Conference room 008: stone-gray floor, functional tables. A vending machine is humming in the background. Then, suddenly, Annette Baumeister shoots a half-sentence at the room that changes everything, making it lighter, more human: "Border red." Since 2019, the textile designer has been heading the color & material design department at BMW. "When we say 'border red,' it means that the color shade must not transcend this level of red, it may perhaps be a little brighter or a bit more yellow. That's how we describe our prototype." The Muenster born designer stands behind every color shade and every surface. Quality, she says, is what matters most, that fine line which sustainable materials, patterns and colors balance upon to unfold their maximum effect. Or their minimal effect, for that matter. Because the interior design of the future is characterized by three things: "reduction, a calming effect and a focus on the essential." No distraction whatsoever. At the same time, fabrics and surfaces are to blend into one whole where everybody feels comfortable. Then there are all the small requirements such as wear and tear or lightfastness, technical regulations, standards and cultural aspects, which all need to be reconciled and harmonized under one umbrella vision. Hence reduction. It helps create a vehicle for a complex world, the designer explains.
Structures, reflections, color nuances, material – inspiration details for Annette Baumeister.
But where is the disruption that is taking hold of the entire industry? The change that leaves no component untouched and that is being pushed by new engines, new sales models, and semi-autonomous driving? Annette Baumeister laughs out: "As designers, we obviously can always identify opportunities and seek to change the world. Particularly with material and color design, we strive to create a space that people feel comfortable in." Disruption, she adds, happens in the material: Annette Baumeister wants to "rethink it." And sustainability is fundamental in the process. Some visionary fabrics are already in place, from fungal foams to coloring through bacteria and 3D direct print on textiles. The balance is key, not only with regard to the tastes of the audience. Aesthetics and sustainability need to go together. "And it's my job to make that happen."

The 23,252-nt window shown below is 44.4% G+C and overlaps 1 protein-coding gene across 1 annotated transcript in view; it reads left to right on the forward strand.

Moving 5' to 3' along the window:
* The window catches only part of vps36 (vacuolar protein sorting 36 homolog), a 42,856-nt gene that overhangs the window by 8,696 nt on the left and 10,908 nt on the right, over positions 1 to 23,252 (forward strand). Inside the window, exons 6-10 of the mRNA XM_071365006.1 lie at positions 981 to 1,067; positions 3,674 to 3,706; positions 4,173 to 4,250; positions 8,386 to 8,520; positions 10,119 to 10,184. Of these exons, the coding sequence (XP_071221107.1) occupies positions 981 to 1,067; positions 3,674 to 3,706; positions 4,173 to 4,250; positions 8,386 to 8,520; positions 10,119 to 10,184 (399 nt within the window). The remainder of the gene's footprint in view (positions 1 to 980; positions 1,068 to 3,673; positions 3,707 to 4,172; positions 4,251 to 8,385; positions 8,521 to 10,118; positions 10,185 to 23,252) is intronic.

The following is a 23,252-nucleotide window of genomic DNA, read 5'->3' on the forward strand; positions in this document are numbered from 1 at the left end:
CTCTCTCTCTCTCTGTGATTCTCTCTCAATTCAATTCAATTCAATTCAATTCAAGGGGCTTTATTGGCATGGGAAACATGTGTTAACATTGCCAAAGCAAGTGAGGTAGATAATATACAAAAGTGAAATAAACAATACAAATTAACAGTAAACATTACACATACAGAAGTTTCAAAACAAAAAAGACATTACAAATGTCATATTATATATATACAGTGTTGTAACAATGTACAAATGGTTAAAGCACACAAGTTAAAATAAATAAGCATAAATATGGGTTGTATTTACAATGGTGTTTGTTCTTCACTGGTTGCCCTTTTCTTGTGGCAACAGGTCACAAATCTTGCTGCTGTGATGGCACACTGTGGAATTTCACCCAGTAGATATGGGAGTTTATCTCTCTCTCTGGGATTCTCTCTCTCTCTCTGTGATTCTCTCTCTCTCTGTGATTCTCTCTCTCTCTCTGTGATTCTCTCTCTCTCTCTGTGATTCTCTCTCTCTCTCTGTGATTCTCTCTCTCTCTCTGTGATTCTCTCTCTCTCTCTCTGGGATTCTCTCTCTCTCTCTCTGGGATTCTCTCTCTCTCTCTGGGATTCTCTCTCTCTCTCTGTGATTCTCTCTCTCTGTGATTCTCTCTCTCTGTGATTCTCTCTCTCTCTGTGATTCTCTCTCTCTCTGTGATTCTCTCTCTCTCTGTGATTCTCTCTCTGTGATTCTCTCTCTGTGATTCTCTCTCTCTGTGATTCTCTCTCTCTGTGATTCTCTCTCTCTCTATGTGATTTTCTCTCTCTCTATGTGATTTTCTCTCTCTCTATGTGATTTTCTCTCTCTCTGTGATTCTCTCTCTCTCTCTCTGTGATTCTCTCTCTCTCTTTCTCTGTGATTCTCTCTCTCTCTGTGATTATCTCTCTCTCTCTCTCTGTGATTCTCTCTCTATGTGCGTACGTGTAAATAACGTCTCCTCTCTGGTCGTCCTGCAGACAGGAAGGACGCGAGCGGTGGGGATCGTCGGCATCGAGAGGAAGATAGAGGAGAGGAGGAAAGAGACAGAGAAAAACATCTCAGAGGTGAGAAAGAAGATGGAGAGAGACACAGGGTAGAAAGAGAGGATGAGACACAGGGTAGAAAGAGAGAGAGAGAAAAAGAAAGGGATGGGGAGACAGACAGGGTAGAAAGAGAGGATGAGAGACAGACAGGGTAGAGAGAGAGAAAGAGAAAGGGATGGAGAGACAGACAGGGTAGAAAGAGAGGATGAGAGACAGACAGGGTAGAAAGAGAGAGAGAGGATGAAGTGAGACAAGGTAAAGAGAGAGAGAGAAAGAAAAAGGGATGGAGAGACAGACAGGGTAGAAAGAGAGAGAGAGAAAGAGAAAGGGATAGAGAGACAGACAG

As designers, we obviously can always identify opportunities and seek to change the world. Particularly with material and color design, we strive to create a space that people feel comfortable in.
Blue crystal - memento from Annette Baumeister's time as a Studio Head at Designworks Shanghai
Materials, patterns and surfaces merge into a jungle where the untrained eye would get lost. Every environment needs a focal point, a heavyweight. Annette Baumeister sets out with a color scheme and groups everything else around it. The same goes for surfaces and materials. "One element has to step forward and say, 'It's me. I am the most innovative material.' If I can get that right, the rest will fall into place." And so a three-dimensional puzzle of colors and shapes emerges. It takes a calm and steady hand to do this, but there is no real calm. "As a matter of fact, we are constantly being challenged," the material expert explains, "We sometimes have very little time to be creative, to balance everything out carefully and to think strategically. It takes a whole different kind of calm and intensity to do that. But then, challenge is the mother of invention." She and her team have relied heavily on creativity in recent years, she said, and that in turn unleashes more creativity. Like a chain reaction across new materials and manufacturing processes. Does it take a special environment in a hip, cool part of the town to be creative? "My dream has always been a light-flooded studio in a backyard, with creaky wooden floors and a studio dog. And yet, we can be creative in this space, too." The design studio offers standardized light that reveals even the most subtle nuances of color, for example, a black that turns out even a tad more blue than the other black. "The first time, I was thinking, 'What are my colleagues talking about?’ I was still very new to the company, and then one of them said that this was way too green, and the other one said that this was way too red. For an instant, I panicked. Then you start to see what the others see." Does she have a perfect sense of color, like the perfect pitch? "I think it's pretty good," she replies. Our time is almost up. Annette Baumeister looks around the conference room, shaking her head ever so slightly. As she starts to walk away, she says, "We also don't always have all the answers," and adds, "Maybe that's the ultimate disruption."
The interview with Annette Baumeister first appeared in mcbw mag 2023.